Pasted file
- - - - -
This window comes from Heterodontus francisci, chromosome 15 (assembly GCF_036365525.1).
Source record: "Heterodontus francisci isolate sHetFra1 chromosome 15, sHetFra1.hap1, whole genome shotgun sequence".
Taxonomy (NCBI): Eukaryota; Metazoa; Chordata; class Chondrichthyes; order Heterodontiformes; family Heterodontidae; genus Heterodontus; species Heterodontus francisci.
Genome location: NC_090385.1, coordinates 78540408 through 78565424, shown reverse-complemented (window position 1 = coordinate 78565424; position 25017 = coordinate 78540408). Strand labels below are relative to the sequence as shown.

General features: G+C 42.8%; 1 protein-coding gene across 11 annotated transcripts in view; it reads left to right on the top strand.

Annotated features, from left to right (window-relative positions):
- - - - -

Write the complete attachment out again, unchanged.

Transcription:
This window comes from Heterodontus francisci, chromosome 15 (assembly GCF_036365525.1).
Source record: "Heterodontus francisci isolate sHetFra1 chromosome 15, sHetFra1.hap1, whole genome shotgun sequence".
Taxonomy (NCBI): Eukaryota; Metazoa; Chordata; class Chondrichthyes; order Heterodontiformes; family Heterodontidae; genus Heterodontus; species Heterodontus francisci.
Genome location: NC_090385.1, coordinates 78540408 through 78565424, shown reverse-complemented (window position 1 = coordinate 78565424; position 25017 = coordinate 78540408). Strand labels below are relative to the sequence as shown.

General features: G+C 42.8%; 1 protein-coding gene across 11 annotated transcripts in view; it reads left to right on the top strand.

Annotated features, from left to right (window-relative positions):